Lincoln Center Undergoes a Dramatic Facelift
Announcing a year’s worth of events to celebrate its 50th anniversary in 2009, Lincoln Center president Reynold Levy admitted that the 16-acre arts complex doesn’t give up its treasures easily. “For 50 years,” he said, “visitors to Lincoln Center have been rewarded for traversing eleven lanes of traffic.”
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Surrounded by busy streets, and long seen as an isolated—even elitist—cultural compound in New York City, Lincoln Center is finally getting a new look. A renovation by Diller Scofidio + Renfro (DS+R) with FXFowle, and additional work by Tod Williams Billie Tsien, don’t do away with the vehicular moat. But the architects hope the revamp will mitigate the “fortress” aspect, turning Lincoln Center into the welcoming public space it was meant to be.
Eisenhower broke ground for Lincoln Center in 1959. Avery Fisher Hall, home to the Philharmonic, opened in 1962, with the rest of the buildings following throughout the decade. A child of Moses–era urban renewal, Lincoln Center gathered together the city’s best arts organizations—the Philharmonic, Julliard, and the Metropolitan Opera were the first; now 12 groups are based there—into an outpost of order and refinement. The architects of the day, including Johnson, Saarinen, and Bunshaft, filled the complex with slender columns, flying arches, and open plazas, but quoting the Acropolis didn’t make it one. “Many of the urbanistic mistakes of that era are monumentalized there: the megablock, and with it, feelings of exclusivity and elitism,” says Liz Diller, partner at DS+R.
Lincoln Center seemed to turn its back on the rest of the city. “You could walk up Broadway and have no idea it was there,” says Billie Tsien, AIA, partner at Tod Williams Billie Tsien. Her firm's new visitor center on 62nd Street, between Broadway and Columbus, is the first sign of a different attitude. When it opens in the fall of 2009, vines will climb the space’s 20-foot walls, and 16 skylights will usher in natural light. A café, a removable stage for small performances, and a box office will fill the interior. “It’s a place to go in and get a coffee or a glass of wine and maybe buy tickets to a show, which normally you wouldn’t do if you were just walking by,” Tsien explains.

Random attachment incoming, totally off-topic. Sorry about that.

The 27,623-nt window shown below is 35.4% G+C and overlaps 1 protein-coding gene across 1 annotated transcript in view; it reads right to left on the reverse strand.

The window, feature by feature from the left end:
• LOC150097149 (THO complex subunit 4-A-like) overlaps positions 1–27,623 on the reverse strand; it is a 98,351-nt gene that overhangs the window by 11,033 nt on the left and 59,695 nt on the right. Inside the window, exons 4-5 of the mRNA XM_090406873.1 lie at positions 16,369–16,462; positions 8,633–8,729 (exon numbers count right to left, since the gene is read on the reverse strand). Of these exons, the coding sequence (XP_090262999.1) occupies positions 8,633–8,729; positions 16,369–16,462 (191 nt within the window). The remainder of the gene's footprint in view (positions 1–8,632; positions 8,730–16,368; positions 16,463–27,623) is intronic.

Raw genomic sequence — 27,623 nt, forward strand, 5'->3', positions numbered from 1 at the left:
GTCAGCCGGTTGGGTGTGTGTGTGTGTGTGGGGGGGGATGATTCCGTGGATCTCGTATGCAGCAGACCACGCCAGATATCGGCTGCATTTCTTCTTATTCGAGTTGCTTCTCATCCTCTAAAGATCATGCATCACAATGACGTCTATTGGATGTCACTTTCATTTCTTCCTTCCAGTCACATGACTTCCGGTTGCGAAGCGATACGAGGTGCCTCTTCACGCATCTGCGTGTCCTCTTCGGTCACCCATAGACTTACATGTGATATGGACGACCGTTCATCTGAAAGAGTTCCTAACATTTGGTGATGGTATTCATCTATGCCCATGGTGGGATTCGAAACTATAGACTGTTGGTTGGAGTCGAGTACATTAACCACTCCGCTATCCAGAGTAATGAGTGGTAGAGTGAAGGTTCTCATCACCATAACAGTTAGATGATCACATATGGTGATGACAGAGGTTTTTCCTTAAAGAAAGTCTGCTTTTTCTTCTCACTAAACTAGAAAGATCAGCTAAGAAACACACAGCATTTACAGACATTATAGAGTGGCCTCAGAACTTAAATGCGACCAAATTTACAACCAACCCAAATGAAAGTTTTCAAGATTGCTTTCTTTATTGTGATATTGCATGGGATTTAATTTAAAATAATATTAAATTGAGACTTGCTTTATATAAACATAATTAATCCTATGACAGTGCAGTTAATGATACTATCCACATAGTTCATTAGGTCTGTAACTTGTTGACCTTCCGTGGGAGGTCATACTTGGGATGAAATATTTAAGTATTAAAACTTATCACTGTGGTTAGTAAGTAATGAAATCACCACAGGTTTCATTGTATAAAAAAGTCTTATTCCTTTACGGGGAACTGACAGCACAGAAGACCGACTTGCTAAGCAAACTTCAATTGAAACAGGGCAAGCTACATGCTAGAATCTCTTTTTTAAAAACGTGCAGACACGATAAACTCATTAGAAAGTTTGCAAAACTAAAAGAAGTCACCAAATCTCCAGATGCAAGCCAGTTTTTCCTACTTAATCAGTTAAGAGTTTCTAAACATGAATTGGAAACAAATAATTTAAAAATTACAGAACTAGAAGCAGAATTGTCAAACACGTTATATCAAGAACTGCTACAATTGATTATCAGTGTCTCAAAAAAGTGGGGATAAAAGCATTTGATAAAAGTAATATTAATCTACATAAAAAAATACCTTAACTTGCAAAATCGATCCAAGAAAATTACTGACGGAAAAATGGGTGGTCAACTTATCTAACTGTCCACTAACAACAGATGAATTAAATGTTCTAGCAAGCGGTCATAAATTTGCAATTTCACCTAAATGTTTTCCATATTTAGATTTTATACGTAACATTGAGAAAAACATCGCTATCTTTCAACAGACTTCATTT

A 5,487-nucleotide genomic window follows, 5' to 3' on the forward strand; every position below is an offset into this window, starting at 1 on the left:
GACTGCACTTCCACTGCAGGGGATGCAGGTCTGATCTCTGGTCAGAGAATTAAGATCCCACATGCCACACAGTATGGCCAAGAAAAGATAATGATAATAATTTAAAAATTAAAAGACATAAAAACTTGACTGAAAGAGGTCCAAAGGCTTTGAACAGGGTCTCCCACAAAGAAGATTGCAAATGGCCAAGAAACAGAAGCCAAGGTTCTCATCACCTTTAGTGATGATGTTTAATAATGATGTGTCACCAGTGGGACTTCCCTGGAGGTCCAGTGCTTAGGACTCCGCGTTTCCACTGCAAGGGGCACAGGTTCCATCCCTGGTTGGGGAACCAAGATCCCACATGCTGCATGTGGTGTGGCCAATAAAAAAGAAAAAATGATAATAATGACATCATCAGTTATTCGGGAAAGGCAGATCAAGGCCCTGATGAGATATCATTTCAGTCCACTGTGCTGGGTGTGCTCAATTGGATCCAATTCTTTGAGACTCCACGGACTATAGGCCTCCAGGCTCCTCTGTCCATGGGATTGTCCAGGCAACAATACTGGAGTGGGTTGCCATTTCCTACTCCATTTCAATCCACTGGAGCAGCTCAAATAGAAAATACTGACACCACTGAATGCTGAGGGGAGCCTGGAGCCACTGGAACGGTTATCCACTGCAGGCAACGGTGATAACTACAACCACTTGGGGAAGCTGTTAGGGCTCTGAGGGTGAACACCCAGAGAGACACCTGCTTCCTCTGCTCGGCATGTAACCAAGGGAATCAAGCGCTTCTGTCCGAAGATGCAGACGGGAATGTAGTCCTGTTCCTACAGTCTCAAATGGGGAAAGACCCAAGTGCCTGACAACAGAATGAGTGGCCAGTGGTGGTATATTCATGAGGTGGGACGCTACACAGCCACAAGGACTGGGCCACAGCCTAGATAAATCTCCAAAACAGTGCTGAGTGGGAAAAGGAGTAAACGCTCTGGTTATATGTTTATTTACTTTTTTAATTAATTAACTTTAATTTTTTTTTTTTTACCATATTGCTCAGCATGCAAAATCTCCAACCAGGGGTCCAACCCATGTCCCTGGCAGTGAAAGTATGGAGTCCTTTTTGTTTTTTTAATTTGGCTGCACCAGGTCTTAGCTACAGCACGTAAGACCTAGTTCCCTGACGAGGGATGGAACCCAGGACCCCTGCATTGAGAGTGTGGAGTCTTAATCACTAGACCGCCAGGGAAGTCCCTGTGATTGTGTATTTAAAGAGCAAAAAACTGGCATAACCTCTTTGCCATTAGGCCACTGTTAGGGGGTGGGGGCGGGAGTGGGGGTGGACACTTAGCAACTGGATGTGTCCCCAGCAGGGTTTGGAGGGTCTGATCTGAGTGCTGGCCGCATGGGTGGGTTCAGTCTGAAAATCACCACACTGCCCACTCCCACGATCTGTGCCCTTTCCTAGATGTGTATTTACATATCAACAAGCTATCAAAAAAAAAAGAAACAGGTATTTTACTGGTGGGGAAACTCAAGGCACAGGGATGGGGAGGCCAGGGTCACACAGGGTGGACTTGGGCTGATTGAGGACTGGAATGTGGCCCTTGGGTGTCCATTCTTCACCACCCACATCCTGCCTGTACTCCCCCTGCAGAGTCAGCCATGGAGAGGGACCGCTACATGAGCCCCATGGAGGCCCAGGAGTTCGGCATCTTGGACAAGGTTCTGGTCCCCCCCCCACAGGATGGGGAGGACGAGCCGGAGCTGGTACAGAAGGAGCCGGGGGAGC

For the existing structures, work is divided into two major projects: the Promenade and the West 65th Street corridor, both set to finish in February 2009. If the visitor center is a side entrance, Lincoln Center’s front door is the grand staircase on Columbus Avenue. DS+R sunk the bordering service road underground (one less lane of DS+traffic for visitors to dodge) and expanded the stairs along the length of the avenue. The Josie Robertson Plaza will be cleaned up with more seating and better lighting, highlighting Philip Johnson’s patterned pavement around its central fountain.
Meanwhile, West 65th Street is being rechristened the “Street of the Arts,” serving as a theme ride of sorts past the center’s biggest names, including the Chamber Music Society, the School of American Ballet, and Juilliard. All of the buildings along 65th will have new glass facades—transparency replacing travertine—but the star of the show will be Alice Tully Hall. It gets a new 5,000-square-foot, three-story lobby encased in glass, and an updated auditorium featuring a new stage and a state-of-the-art lighting system that glows behind wooden walls.
Despite these flourishes, Diller says she had to respect Lincoln Center’s 50-year history. Elitist or not, it’s an icon. “We can’t be totally different—it’s too monumental already,” Diller admits. “The strongest impact we can make is for people to have a double take. It’s a small revolution.”
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